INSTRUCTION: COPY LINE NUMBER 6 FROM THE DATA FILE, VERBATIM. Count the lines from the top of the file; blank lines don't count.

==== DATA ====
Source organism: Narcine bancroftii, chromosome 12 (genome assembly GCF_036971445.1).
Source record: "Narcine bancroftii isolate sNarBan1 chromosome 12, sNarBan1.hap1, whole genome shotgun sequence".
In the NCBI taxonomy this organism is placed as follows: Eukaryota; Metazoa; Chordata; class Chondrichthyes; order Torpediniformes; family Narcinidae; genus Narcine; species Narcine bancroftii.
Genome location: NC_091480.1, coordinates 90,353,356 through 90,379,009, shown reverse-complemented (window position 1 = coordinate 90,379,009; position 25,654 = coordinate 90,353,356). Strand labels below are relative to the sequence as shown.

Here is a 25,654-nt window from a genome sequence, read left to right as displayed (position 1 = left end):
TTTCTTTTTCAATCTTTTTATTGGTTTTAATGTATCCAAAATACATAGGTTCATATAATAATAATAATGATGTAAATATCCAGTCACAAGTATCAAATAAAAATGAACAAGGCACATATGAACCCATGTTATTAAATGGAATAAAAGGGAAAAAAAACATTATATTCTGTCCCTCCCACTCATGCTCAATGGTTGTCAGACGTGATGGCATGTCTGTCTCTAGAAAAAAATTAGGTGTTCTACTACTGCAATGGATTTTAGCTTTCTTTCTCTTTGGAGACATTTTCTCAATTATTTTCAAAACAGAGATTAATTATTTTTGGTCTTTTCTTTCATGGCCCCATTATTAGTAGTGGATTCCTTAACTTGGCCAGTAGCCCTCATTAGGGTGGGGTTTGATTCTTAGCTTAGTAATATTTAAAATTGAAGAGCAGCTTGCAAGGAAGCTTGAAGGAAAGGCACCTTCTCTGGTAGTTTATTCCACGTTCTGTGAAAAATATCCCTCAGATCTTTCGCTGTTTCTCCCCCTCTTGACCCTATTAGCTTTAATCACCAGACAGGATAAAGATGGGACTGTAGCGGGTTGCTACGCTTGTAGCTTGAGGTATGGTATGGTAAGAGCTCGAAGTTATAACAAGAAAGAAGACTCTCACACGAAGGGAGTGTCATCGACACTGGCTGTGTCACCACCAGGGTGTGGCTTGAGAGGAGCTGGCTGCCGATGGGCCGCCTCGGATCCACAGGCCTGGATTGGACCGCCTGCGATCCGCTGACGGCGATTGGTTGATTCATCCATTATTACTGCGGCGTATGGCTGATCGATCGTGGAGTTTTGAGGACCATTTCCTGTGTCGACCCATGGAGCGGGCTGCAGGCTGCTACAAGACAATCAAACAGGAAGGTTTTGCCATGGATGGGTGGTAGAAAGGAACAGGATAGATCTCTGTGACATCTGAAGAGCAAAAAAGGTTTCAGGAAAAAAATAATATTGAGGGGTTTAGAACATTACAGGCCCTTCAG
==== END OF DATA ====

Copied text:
TTTCTTTTTCAATCTTTTTATTGGTTTTAATGTATCCAAAATACATAGGTTCATATAATAATAATAATGATGTAAATATCCAGTCACAAGTATCAAATAAAAATGAACAAGGCACATATGAACCCATGTTATTAAATGGAATAAAAGGGAAAAAAAACATTATATTCTGTCCCTCCCACTCATGCTCAATGGTTGTCAGACGTGATGGCATGTCTGTCTCTAGAAAAAAATTAGGTGTTCTACTACTGCAATGGATTTTAGCTTTCTTTCTCTTTGGAGACATTTTCTCAATTATTTTCAAAACAGAGATTAATTATTTTTGGTCTTTTCTTTCATGGCCCCATTATTAGTAGTGGATTCCTTAACTTGGCCAGTAGCCCTCATTAGGGTGGGGTTTGATTCTTAGCTTAGTAATATTTAAAATTGAAGAGCAGCTTGCAAGGAAGCTTGAAGGAAAGGCACCTTCTCTGGTAGTTTATTCCACGTTCTGTGAAAAATATCCCTCAGATCTTTCGCTGTTTCTCCCCCTCTTGACCCTATTAGCTTTAATCACCAGACAGGATAAAGATGGGACTGTAGCGGGTTGCTACGCTTGTAGCTTGAGGTATGGTATGGTAAGAGCTCGAAGTTATAACAAGAAAGAAGACTCTCACACGAAGGGAGTGTCATCGACACTGGCTGTGTCACCACCAGGGTGTGGCTTGAGAGGAGCTGGCTGCCGATGGGCCGCCTCGGATCCACAGGCCTGGATTGGACCGCCTGCGATCCGCTGACGGCGATTGGTTGATTCATCCATTATTACTGCGGCGTATGGCTGATCGATCGTGGAGTTTTGAGGACCATTTCCTGTGTCGACCCATGGAGCGGGCTGCAGGCTGCTACAAGACAATCAAACAGGAAGGTTTTGCCATGGATGGGTGGTAGAAAGGAACAGGATAGATCTCTGTGACATCTGAAGAGCAAAAAAGGTTTCAGGAAAAAAATAATATTGAGGGGTTTAGAACATTACAGGCCCTTCAG